Cognitive decline in dementia with Lewy bodies: a 5-year prospective cohort study

Rongve, A. et al. BMJ Open 2016;6:e010357

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Image source: Jensflorian

Image shows autopsy case of Lewy body dementia showing eosinophilic neuronal inclusions

Objectives: We report the cognitive decline in persons diagnosed with mild dementia with Lewy bodies (DLB) and mild Alzheimer’s disease (AD) during 5 years of annual follow-ups.

Methods: Patients were recruited into the study from geriatric, psychiatric and neurology clinics in Western Norway during 2005–2013. They were diagnosed according to clinical consensus criteria, based on standardised clinical rating scales. Autopsy-based diagnoses were available for 20 cases. Cognitive decline for up to 5 years was assessed using the Clinical Dementia Rating (CDR) scale and the Mini-Mental State Examination (MMSE). Survival analysis including Cox regression (time to reach severe dementia) and linear mixed-effects (lme) modelling were used to model the decline on MMSE.

Results: At least one follow-up assessment was available for 67 patients with DLB and 107 patients with AD, with a median follow-up time of 4.3 years. The time to reach severe dementia was significantly shorter in DLB (median 1793 days) compared with AD (1947 days; p=0.033), and the difference remained significant in the multiple Cox regression analysis (HR=2.0, p<0.02). In the adjusted lme model, MMSE decline was faster in DLB (annual decline 4.4 points) compared with AD (3.2 points; p<0.008).

Conclusions: Our findings show that from the mild dementia stage, patients with DLB have a more rapid cognitive decline than in AD. Such prognostic information is vital for patients and families and crucial for planning clinical trials and enabling health economic modelling.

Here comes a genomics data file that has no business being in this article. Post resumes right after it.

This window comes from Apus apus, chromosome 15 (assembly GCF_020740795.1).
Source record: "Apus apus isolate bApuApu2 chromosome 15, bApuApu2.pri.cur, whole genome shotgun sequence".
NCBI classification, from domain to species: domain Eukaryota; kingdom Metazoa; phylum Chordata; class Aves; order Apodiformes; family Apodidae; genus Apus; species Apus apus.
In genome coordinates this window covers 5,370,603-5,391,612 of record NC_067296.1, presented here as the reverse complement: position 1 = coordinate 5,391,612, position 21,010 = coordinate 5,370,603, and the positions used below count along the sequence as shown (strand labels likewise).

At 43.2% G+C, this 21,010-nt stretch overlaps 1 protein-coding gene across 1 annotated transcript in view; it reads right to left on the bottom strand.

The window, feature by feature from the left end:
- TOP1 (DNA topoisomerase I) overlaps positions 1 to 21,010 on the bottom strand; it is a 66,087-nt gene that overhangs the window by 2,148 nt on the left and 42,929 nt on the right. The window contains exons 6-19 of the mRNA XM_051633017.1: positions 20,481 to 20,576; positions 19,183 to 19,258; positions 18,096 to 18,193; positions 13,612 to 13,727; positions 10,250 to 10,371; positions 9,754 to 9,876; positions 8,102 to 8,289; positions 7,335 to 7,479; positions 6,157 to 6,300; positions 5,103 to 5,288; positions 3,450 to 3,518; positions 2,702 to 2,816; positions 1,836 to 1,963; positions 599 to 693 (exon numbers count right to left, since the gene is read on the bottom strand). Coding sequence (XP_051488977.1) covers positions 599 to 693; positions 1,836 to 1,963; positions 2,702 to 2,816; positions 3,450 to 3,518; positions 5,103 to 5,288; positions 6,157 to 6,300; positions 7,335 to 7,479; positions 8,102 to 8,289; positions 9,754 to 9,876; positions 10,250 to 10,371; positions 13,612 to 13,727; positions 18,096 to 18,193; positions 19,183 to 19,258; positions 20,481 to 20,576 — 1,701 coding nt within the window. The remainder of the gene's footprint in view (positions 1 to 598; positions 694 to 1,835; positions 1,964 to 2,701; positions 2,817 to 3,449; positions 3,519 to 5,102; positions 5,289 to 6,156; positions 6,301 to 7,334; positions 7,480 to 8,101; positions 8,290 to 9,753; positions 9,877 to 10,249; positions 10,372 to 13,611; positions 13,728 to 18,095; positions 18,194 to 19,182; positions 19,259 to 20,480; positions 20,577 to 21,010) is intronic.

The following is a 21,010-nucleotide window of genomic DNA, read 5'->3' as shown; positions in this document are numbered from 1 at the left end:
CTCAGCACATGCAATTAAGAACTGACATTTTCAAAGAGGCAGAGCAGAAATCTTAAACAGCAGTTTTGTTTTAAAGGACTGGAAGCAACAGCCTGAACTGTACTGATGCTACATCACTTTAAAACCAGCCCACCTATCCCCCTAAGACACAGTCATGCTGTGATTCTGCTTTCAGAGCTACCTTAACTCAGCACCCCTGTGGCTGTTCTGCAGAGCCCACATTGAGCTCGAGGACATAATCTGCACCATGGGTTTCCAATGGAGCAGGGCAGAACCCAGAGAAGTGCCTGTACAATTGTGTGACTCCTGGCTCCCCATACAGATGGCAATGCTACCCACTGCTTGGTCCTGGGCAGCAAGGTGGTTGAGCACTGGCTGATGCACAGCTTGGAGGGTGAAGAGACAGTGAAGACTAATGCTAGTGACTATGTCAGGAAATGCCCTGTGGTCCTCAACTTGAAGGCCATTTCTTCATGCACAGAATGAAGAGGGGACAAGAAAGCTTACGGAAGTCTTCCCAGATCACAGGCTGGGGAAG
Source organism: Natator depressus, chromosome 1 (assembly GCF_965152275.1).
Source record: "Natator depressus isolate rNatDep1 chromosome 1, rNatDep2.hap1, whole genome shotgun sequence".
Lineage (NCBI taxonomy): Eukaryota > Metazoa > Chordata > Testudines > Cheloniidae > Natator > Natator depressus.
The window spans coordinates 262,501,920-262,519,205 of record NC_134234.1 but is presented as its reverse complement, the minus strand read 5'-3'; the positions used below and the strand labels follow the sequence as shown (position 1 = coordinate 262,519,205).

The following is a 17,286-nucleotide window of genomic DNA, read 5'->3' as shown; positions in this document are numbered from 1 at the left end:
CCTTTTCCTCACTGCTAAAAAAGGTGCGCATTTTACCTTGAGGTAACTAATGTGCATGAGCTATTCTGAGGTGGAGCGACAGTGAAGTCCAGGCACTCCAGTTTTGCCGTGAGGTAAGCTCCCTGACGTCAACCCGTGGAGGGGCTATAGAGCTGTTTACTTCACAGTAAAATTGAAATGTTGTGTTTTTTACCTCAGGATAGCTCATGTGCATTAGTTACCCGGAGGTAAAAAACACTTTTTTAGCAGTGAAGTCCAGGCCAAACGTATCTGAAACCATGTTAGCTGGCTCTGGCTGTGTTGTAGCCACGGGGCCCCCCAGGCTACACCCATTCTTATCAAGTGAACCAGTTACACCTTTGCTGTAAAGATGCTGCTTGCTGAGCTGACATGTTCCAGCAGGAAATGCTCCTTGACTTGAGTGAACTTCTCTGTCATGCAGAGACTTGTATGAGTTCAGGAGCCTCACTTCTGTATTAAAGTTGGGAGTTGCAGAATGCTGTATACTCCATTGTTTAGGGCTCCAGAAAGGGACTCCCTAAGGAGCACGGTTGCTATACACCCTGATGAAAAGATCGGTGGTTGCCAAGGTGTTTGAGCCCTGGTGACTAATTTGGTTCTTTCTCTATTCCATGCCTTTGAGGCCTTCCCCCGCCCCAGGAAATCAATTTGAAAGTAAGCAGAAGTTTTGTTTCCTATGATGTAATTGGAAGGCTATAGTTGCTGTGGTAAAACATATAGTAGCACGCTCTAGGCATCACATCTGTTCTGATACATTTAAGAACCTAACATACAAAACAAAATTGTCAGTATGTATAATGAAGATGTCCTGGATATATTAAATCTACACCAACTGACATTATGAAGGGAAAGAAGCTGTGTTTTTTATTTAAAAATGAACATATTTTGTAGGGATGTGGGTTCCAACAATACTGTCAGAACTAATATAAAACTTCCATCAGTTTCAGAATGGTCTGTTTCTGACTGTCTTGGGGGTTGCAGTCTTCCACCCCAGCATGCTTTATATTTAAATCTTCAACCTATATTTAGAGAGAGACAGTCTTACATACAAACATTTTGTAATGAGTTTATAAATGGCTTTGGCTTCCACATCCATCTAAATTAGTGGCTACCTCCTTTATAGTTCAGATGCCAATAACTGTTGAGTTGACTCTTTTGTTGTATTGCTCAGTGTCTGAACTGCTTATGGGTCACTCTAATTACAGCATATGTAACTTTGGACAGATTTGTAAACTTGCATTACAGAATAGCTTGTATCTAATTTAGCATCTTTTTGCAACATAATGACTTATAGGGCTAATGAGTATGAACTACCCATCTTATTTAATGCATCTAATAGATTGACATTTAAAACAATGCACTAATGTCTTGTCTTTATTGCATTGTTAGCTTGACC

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Could music projects cut the cost of dementia care?

By Pugh, R. for the Guardian Social Care Network. Published 29th February 2016.

C0030793 Saxophone
Image source: Wellcome Library

Sheer embarrassment was dementia care worker Lynda Kelly’s overwhelming emotion the first time she sat in on a Manchester Camerata orchestra music therapy session at the residential home where she works; but the lasting change she saw in the residents in response to the musicians was so great that she is now running weekly improvisation sessions at the home.

Kelly, the activities coordinator for Acacia Lodge – a 60-bed residential home in New Moston, Manchester – reports seeing a mute female resident with advanced Alzheimer’s sing Swing Low, Sweet Chariot at top volume with all the words in one of the first Camerata sessions. Two other former non-speakers now communicate with staff as though they had never stopped and many more display greater confidence, increased activity levels and more cooperation with their carers.

“The first music session I went to, I did not know where to put myself with embarrassment – I was not used to seeing people sing and express themselves like that,” says Kelly, who has since then been involved in three music and dementia projects with the chamber orchestra over the past three years, including a 10-week course for Acacia Lodge residents. “But the impact has been amazing and I realised within two weeks that music was getting to them in a completely different way.”

Manchester Camerata orchestra’s Music in Mind (MIM) projects, which involved 7,200 people in care homes and community projects across Greater Manchester last year, have had such dramatic effects on participants that academics at Manchester and Lancaster universities are backing a research student to create the world’s first in-the-moment, multi-sensory assessment tool to quantify that effect.

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